There were dogs, horses and cattle freely roaming the crowded crazy streets and you could see their ribs. There were crumbling buildings where people have set up businesses… in one particularly precarious looking spot, I noticed a tailor… he was working away in the half open, decrepit workspace with the thousands of vehicles and people passing all day long, mere feet from him. This is in the 44 degree heat at midday. There were people sleeping on the medians in the middle of the highways… no blanket, no protection from the heat and no belongings to be seen. I saw one very young child sleeping curled up on the cement of the sidewalk… he was naked from the waist down. We were stopped at a light in Delhi when a very young boy came up to the window of the car.
He couldn’t have been more than 3 himself and he was holding a small baby of about 6 months… both were filthy… both knocked at my window and called out to me… I didn’t know what they were saying but then the older child kept saying “Mama, Mama” to me… it broke my heart. We were told not to give them anything or encourage them as many times they are actually put out there by adults to beg…sometimes as a set up to pickpocket etc. It was so difficult to just drive away as we have 5 young grandsons ourselves and I could see my husband fighting back tears like me. I thanked God again that our children and grandsons do not have to live like this. I thanked God that we are in a country where children do not go naked or hungry or have to beg. I thanked God that we each have a roof over our heads and opportunities to work and earn money. I thanked God for our good health.
I think this is something, though, that everyone should see… we often think we are hard done by but once you see this… a 12 hour work day in an air-conditioned office, knowing you’ll get to stop for lunch (even if it’s eating at your desk) and that you’ll actually have food to eat… well, it just will seem so ridiculous to have complained. I’ve seen a lot of comments on TV, social media etc where it is said that the youth of today think they are owed something… they may not say it, but they act that way. If that is true, they need one day in Agra or New Delhi, India… just one day.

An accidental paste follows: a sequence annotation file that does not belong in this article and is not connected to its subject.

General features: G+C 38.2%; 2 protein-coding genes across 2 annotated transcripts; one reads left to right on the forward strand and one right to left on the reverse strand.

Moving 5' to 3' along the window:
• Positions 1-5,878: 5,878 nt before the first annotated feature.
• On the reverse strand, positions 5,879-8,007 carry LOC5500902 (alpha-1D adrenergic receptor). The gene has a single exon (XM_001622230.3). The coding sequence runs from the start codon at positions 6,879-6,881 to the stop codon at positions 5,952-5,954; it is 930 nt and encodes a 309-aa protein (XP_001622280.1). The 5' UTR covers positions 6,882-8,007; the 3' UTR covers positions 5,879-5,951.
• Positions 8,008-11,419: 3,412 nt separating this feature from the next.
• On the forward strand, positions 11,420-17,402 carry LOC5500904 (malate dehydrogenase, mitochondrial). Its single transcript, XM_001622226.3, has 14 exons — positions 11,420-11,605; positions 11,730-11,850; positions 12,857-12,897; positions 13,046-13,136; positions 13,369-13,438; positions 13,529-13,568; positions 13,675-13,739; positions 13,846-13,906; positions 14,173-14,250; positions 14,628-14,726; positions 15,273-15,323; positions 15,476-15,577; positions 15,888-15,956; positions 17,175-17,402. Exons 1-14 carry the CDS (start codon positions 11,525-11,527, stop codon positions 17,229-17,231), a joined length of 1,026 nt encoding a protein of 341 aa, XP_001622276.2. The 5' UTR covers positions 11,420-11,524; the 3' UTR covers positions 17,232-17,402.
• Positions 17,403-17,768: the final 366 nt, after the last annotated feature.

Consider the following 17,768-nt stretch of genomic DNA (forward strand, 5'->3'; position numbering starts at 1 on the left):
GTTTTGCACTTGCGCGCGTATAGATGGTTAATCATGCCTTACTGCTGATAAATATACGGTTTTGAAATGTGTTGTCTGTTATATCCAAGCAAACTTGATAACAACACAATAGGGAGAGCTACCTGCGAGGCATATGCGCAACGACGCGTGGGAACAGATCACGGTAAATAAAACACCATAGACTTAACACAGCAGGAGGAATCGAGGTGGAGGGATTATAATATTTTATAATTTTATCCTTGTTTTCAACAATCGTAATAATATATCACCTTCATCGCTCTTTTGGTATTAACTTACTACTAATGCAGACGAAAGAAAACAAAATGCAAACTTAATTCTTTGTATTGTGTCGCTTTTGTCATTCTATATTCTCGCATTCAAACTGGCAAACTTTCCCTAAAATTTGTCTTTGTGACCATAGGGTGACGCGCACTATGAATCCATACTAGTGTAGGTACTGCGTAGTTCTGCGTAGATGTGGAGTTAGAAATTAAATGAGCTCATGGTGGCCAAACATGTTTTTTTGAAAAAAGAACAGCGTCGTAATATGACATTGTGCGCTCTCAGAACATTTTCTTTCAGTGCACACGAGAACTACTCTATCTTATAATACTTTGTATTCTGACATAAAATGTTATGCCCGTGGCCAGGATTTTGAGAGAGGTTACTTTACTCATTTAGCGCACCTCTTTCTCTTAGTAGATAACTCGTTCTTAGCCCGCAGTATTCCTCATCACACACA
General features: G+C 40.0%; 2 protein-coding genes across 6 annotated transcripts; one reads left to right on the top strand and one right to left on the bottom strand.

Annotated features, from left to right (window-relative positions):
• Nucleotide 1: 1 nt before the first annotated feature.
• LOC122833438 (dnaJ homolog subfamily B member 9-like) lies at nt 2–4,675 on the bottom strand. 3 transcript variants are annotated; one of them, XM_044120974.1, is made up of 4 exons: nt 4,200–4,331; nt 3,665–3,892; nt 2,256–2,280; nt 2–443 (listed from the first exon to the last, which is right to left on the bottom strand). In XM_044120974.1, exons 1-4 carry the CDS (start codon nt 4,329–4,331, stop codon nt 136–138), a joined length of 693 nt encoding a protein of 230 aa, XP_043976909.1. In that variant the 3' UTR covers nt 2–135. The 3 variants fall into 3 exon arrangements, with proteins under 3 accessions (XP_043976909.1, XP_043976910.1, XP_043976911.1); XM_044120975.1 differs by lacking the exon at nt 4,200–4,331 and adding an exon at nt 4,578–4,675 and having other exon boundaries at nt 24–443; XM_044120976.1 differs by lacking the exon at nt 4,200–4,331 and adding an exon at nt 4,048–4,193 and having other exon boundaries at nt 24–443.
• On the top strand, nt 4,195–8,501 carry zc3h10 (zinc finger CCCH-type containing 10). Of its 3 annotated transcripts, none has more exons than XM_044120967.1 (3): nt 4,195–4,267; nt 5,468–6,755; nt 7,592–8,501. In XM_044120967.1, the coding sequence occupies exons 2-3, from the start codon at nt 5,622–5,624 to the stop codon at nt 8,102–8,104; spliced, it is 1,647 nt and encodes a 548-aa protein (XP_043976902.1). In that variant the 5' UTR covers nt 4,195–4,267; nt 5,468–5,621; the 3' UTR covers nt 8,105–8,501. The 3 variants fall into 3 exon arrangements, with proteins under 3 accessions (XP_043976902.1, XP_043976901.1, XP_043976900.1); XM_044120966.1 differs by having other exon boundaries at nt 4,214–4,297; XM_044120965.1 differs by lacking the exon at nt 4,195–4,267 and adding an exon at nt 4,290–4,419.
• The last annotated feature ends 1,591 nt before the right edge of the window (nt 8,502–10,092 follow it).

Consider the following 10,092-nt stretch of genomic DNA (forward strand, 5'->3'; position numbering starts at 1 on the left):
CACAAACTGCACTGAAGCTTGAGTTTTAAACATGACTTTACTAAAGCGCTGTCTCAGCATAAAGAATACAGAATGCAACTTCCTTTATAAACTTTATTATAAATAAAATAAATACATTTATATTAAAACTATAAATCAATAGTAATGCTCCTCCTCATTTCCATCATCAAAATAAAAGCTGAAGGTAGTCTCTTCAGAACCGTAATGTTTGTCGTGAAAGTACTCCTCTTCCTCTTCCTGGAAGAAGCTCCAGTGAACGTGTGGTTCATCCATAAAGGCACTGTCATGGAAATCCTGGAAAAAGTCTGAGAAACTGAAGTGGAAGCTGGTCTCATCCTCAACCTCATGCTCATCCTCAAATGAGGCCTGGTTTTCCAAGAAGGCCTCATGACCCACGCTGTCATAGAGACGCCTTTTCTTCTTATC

You’ll see some videos we have posted already, also many photos. You may notice there are many serious faces but there are also some smiling faces… I wondered how?! how can you smile when you face this every day?? The oppressive heat, the dirt, the poverty… this is what they know. This is what they have been born into and they just DEAL. This trip summed up in one word: HUMBLING.
According to the 2001 census, 35.5% of Indian households used banking services, 35.1% owned a radio or transistor, 31.6% a television, 9.1% a phone, 43.7% a bicycle, 11.7% a scooter, motorcycle or a moped, and 2.5% a car, jeep or van; 34.5% of the households had none of these assets. According to Department of Telecommunications of India the phone density reached 73.34% by December 2012 and as an annual growth decreased by −4.58%. This tallies with the fact that a family of four with an annual income of ₹137000 (US$2,000) could afford some of these luxury items.